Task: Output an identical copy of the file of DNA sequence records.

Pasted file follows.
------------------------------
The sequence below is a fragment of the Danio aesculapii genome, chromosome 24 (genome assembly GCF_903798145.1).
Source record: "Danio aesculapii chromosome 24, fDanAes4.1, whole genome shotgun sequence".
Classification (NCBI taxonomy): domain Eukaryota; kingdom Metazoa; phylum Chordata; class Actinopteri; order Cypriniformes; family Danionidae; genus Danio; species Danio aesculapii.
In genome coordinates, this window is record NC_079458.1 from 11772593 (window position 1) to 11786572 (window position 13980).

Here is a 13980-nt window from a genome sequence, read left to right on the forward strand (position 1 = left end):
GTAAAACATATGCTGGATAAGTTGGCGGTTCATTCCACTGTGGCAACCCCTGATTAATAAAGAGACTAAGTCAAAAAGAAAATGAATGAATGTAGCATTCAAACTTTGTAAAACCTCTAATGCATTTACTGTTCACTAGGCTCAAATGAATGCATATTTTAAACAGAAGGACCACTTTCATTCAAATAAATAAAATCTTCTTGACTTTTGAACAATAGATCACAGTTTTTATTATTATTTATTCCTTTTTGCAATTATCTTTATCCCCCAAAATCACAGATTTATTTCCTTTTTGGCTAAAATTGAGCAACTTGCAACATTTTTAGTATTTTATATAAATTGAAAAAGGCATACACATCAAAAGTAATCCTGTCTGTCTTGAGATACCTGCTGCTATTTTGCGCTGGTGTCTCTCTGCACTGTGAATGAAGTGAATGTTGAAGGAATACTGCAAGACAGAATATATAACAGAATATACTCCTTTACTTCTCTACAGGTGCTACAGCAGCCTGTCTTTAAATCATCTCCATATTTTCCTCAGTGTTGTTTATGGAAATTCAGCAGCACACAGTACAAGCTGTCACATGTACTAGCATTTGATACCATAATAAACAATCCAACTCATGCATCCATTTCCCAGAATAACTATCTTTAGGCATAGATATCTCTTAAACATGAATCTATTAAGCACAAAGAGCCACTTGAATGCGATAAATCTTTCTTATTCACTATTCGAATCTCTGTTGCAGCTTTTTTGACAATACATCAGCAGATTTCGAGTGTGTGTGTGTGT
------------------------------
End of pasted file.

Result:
The sequence below is a fragment of the Danio aesculapii genome, chromosome 24 (genome assembly GCF_903798145.1).
Source record: "Danio aesculapii chromosome 24, fDanAes4.1, whole genome shotgun sequence".
Classification (NCBI taxonomy): domain Eukaryota; kingdom Metazoa; phylum Chordata; class Actinopteri; order Cypriniformes; family Danionidae; genus Danio; species Danio aesculapii.
In genome coordinates, this window is record NC_079458.1 from 11772593 (window position 1) to 11786572 (window position 13980).

Here is a 13980-nt window from a genome sequence, read left to right on the forward strand (position 1 = left end):
GTAAAACATATGCTGGATAAGTTGGCGGTTCATTCCACTGTGGCAACCCCTGATTAATAAAGAGACTAAGTCAAAAAGAAAATGAATGAATGTAGCATTCAAACTTTGTAAAACCTCTAATGCATTTACTGTTCACTAGGCTCAAATGAATGCATATTTTAAACAGAAGGACCACTTTCATTCAAATAAATAAAATCTTCTTGACTTTTGAACAATAGATCACAGTTTTTATTATTATTTATTCCTTTTTGCAATTATCTTTATCCCCCAAAATCACAGATTTATTTCCTTTTTGGCTAAAATTGAGCAACTTGCAACATTTTTAGTATTTTATATAAATTGAAAAAGGCATACACATCAAAAGTAATCCTGTCTGTCTTGAGATACCTGCTGCTATTTTGCGCTGGTGTCTCTCTGCACTGTGAATGAAGTGAATGTTGAAGGAATACTGCAAGACAGAATATATAACAGAATATACTCCTTTACTTCTCTACAGGTGCTACAGCAGCCTGTCTTTAAATCATCTCCATATTTTCCTCAGTGTTGTTTATGGAAATTCAGCAGCACACAGTACAAGCTGTCACATGTACTAGCATTTGATACCATAATAAACAATCCAACTCATGCATCCATTTCCCAGAATAACTATCTTTAGGCATAGATATCTCTTAAACATGAATCTATTAAGCACAAAGAGCCACTTGAATGCGATAAATCTTTCTTATTCACTATTCGAATCTCTGTTGCAGCTTTTTTGACAATACATCAGCAGATTTCGAGTGTGTGTGTGTGT